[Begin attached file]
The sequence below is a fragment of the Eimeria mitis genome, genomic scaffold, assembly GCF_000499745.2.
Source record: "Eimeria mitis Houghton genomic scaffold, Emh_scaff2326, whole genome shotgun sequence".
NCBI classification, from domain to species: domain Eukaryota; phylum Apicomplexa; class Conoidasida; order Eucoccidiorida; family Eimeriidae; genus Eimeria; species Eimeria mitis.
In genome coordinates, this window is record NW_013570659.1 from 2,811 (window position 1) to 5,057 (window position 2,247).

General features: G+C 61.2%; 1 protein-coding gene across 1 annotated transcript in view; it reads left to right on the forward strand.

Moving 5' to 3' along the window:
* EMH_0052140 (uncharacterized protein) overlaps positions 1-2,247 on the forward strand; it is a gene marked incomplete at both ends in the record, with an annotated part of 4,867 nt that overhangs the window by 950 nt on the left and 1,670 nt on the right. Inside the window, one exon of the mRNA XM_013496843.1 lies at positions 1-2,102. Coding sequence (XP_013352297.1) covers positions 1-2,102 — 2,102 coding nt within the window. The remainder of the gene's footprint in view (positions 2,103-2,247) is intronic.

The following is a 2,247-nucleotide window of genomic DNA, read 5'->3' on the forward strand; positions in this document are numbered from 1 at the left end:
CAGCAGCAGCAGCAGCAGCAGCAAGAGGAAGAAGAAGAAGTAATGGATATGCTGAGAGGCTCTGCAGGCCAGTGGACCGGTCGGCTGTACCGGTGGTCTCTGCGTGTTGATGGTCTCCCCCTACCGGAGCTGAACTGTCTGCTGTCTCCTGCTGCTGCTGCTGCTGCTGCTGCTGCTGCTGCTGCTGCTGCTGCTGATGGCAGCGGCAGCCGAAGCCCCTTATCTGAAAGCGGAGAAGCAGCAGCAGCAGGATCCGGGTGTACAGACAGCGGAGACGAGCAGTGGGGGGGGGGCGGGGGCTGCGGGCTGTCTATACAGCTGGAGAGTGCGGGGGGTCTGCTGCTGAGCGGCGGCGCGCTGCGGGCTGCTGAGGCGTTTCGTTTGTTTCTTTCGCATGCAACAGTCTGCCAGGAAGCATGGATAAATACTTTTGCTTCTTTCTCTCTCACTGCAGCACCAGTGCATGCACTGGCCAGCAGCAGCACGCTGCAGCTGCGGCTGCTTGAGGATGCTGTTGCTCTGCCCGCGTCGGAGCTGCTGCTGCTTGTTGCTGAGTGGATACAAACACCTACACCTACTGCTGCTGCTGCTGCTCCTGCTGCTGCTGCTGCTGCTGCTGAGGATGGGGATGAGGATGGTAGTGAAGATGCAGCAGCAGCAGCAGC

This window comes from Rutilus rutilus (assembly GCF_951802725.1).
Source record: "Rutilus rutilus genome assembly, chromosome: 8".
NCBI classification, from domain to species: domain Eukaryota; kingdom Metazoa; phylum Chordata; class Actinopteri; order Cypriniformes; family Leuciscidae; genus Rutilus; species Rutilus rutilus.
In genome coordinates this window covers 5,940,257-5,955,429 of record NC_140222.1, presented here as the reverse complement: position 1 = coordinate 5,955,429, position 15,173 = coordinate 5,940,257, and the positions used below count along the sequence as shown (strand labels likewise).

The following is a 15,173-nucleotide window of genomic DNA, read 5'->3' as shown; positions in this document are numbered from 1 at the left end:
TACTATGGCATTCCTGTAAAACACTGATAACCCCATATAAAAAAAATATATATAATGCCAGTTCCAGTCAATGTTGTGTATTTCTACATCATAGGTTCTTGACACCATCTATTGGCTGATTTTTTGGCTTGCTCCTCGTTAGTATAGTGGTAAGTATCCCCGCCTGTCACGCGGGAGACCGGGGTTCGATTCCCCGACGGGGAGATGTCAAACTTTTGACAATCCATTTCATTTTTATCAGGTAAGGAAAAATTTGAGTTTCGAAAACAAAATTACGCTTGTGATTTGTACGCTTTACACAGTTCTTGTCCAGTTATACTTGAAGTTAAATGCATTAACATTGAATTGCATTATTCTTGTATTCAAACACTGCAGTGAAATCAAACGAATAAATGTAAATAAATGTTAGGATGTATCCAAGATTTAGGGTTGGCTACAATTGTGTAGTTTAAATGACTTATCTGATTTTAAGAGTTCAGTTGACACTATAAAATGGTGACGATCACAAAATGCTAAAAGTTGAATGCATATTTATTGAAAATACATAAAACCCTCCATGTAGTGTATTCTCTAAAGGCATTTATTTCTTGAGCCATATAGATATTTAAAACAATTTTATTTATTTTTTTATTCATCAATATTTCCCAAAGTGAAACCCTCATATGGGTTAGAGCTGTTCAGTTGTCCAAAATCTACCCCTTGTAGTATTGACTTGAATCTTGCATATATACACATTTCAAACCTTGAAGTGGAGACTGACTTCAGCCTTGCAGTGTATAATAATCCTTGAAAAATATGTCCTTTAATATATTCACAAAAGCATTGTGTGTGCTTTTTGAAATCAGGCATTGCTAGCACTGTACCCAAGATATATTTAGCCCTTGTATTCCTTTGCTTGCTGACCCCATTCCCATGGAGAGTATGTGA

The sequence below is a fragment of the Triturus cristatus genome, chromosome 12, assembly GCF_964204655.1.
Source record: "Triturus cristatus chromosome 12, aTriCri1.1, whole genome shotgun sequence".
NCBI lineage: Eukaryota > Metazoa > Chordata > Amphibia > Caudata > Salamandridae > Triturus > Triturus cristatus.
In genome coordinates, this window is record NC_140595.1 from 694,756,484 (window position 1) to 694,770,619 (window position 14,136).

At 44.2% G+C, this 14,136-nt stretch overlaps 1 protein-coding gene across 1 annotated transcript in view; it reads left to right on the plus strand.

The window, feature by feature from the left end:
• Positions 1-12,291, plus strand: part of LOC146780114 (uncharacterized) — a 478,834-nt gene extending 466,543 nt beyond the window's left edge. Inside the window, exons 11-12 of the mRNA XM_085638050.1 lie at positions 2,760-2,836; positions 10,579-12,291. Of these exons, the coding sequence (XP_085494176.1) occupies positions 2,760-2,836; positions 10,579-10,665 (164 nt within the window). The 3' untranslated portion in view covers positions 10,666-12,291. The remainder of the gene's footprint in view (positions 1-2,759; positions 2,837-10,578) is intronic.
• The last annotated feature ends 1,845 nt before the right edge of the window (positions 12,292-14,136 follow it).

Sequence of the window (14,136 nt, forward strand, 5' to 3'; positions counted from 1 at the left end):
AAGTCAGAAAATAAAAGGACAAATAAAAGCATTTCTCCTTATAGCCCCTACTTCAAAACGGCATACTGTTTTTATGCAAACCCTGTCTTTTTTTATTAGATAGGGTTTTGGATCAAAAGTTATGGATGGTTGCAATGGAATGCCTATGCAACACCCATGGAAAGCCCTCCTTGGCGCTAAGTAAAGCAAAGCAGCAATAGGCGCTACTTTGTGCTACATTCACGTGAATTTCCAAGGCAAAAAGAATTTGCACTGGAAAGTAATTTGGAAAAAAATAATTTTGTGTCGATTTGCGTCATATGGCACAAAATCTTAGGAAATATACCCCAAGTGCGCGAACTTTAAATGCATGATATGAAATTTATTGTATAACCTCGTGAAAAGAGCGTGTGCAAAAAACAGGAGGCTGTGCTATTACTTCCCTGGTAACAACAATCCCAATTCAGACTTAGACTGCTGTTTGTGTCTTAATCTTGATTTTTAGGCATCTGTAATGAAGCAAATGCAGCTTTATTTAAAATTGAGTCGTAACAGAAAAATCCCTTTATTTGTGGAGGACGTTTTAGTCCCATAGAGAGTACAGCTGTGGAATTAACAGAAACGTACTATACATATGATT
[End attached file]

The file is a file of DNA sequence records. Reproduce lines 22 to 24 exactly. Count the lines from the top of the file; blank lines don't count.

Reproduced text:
• Positions 1-12,291, plus strand: part of LOC146780114 (uncharacterized) — a 478,834-nt gene extending 466,543 nt beyond the window's left edge. Inside the window, exons 11-12 of the mRNA XM_085638050.1 lie at positions 2,760-2,836; positions 10,579-12,291. Of these exons, the coding sequence (XP_085494176.1) occupies positions 2,760-2,836; positions 10,579-10,665 (164 nt within the window). The 3' untranslated portion in view covers positions 10,666-12,291. The remainder of the gene's footprint in view (positions 1-2,759; positions 2,837-10,578) is intronic.
• The last annotated feature ends 1,845 nt before the right edge of the window (positions 12,292-14,136 follow it).

Sequence of the window (14,136 nt, forward strand, 5' to 3'; positions counted from 1 at the left end):